Tuesday, October 24, 2006


CBGB's is dead.



ti said...

Don't worry, you'll be able to go to the Las Vegas reconstruction of it soon. Richard hell has a very interesting take in the NYT. Free registration is required though. here.

ti said...

$5!! well, here's the text from the article

Op-Ed Contributor

Rock 'n' Roll High School


October 14, 2006

CBGB'S shuts down this weekend.

There's not too much left to say about the character of the joint.
It's the most famous rock 'n' roll club in the world, the most famous
that there ever has been, and it's just as famously a horrendous
dump. It's the archetypal, the ur, dim and dirty, loud, smelly and
ugly nowhere little rock 'n' roll club. There's one not much
different from it in every burg in the country.

Only, like a lot of New York, CBGB's is more so, way more so. And of
course, for three or four years in the mid-70's, it housed the most
influential cluster of bands ever to grow up -- or to implicitly
reject the concept of growing up -- under one roof.

On practically any weekend from 1974 to 76 you could see one or more
of the following groups (here listed in approximate chronological
order) in the often half-empty 300-capacity club: Television, the
Ramones, Suicide, the Patti Smith Group, Blondie, the Dictators, the
Heartbreakers, Talking Heads, Richard Hell and the Voidoids, and the
Dead Boys. Not to mention some often equally terrific (or equally
pathetic) groups that aren't as well remembered, like the Miamis and
the Marbles and the Erasers and the Student Teachers. Nearly all the
members of these bands treated the club as a headquarters -- as home.
It was a private world. We dreamed it up. It flowered out of our

How often do you get to do that? That's what you want as a kid, and
that's what we were able to do at CBGB's. It makes me think of that
Elvis Presley quotation: "When I was a child, ladies and gentlemen, I
was a dreamer. I read comic books, and I was the hero of the comic
book. I saw movies, and I was the hero in the movie. So every dream I
ever dreamed has come true a hundred times." We dreamed CBGB's into

The owner of the club, Hilly Kristal, never said no. That was his
genius. Though it's dumb to use the word genius about what happened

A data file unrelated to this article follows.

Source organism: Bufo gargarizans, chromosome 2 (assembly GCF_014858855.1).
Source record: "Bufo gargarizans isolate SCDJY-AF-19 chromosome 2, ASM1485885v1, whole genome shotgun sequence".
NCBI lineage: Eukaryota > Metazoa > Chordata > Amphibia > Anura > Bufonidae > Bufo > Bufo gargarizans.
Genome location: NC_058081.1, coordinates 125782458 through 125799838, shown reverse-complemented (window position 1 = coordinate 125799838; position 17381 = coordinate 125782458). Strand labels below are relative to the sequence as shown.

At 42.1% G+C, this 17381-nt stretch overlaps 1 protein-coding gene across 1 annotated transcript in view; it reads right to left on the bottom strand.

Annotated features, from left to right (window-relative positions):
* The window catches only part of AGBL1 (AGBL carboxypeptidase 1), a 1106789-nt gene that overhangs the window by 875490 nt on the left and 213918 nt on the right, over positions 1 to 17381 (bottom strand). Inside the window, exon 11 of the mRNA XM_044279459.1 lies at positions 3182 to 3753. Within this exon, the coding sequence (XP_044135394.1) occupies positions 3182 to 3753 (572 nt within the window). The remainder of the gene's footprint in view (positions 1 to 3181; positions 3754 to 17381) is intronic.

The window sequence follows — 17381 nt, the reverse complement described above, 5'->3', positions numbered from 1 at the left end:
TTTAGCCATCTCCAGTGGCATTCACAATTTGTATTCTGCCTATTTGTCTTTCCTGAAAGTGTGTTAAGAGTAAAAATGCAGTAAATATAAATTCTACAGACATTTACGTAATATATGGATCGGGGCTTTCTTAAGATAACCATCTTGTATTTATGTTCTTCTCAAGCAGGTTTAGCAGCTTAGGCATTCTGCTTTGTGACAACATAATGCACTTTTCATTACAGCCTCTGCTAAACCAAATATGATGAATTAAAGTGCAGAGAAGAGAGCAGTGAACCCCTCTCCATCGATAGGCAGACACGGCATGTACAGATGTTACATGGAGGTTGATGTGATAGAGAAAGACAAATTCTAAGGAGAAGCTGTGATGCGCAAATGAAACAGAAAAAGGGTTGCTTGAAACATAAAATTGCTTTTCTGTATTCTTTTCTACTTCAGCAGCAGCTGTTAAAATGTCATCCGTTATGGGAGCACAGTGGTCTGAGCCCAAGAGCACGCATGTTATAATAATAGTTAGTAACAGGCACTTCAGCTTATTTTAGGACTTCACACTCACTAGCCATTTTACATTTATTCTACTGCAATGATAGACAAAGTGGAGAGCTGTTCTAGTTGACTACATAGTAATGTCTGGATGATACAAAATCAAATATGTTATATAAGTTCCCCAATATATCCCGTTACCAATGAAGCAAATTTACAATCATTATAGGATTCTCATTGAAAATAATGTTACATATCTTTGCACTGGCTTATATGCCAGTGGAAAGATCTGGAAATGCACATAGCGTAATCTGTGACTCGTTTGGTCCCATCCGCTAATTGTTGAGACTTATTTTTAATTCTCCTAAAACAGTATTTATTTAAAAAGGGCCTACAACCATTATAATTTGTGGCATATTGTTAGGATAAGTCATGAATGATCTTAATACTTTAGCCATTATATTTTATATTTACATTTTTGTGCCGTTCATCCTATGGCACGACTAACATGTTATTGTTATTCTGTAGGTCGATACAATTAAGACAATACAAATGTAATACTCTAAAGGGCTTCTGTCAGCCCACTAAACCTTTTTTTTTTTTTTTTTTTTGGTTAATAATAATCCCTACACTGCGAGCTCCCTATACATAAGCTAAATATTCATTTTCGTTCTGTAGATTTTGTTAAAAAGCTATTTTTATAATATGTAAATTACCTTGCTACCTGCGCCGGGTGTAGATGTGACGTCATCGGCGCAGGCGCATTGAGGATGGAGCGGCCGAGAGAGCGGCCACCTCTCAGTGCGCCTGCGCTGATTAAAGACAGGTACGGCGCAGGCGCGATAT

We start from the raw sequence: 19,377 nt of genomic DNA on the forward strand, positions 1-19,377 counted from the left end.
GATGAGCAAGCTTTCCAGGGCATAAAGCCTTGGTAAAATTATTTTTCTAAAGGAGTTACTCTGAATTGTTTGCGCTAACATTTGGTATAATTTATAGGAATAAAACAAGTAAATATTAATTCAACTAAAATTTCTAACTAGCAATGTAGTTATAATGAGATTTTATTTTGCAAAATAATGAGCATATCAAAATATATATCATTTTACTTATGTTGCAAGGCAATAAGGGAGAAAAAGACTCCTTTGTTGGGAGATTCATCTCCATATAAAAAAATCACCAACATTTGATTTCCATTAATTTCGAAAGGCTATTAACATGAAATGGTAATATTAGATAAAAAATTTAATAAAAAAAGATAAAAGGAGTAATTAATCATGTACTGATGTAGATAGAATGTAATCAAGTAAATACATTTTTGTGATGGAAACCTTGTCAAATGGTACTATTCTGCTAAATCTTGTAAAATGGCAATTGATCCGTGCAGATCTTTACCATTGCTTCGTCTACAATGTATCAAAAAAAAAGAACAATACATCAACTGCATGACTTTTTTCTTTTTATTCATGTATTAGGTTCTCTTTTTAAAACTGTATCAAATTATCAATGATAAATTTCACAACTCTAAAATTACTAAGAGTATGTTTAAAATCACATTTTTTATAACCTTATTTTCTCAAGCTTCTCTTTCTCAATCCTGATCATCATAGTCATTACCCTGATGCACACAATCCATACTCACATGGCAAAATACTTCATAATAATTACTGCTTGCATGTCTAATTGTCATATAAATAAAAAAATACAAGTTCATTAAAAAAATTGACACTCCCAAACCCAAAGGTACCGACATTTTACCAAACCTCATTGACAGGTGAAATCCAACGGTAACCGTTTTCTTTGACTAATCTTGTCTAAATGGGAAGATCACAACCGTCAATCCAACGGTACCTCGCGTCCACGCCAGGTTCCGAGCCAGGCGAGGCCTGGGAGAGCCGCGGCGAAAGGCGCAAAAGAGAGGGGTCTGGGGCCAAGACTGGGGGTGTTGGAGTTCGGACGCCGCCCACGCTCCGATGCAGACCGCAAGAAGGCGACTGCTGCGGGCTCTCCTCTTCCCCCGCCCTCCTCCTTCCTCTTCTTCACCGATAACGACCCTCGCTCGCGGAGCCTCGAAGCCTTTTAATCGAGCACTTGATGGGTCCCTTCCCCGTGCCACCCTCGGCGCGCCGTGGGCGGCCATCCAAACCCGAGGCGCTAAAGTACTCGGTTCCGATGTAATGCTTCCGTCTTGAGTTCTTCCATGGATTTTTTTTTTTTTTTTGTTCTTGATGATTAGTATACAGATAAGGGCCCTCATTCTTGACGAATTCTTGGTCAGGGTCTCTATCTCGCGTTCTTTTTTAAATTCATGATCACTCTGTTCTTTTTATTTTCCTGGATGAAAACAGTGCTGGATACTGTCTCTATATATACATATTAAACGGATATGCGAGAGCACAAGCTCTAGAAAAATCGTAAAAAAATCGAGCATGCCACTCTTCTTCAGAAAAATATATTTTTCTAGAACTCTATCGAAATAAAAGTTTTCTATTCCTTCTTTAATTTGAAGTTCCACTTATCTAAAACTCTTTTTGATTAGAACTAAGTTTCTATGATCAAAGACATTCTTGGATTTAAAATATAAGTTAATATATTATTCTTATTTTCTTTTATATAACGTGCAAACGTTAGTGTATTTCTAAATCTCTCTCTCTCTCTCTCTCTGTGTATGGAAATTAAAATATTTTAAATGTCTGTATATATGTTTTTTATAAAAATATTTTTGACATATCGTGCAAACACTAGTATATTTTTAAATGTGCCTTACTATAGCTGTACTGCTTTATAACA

there. It was all a dream. Many of us were drunk or stoned half our
waking hours, after all. The thing is, we were young there. You don't
get that back. Even children know that. They don't want their old
stuff thrown away. Everything should be kept. I regret everything
I've ever thrown away.

CBGB's was like a big playhouse, site of conspiracies, orgies,
delirium, refuge, boredom, meanness, jealousy, kindness, but most of
all youth. Things felt and done the first time are more vivid. CBGB's
is where many things were felt with that vividness. That feeling is
the real identity of the club, to me. And it's horrible, or at least
seriously sad, to lose it. But then, apparently, we aren't really
going to lose it.

CBGB's is going to be dismantled and reconstructed as an exhibit in
Las Vegas, like Elvis. I like that. A lot. I really hope it happens
as intended.

It's occurred to me that Hilly's genius passivity is something he has
in common with Andy Warhol. Another trait of Warhol's was that he
fanatically tried to keep or record everything that ever happened in
his vicinity, from junk mail in "time capsules" to small talk to
newspaper front pages and movie star publicity shots to 24 hours of
the Empire State Building.

We all know that nothing lasts. But at least we can make a cool and
funny exhibit of it.

I'm serious. God likes change and a joke. God loves CBGB's.

- - - - -

Richard Hell, a musician, is the author of the novel "Godlike" and
the film critic for BlackBook magazine.

- - - - -


Anonymous said...

Grass &

4 of my favorite things. They are all safe in Vegas? How nice.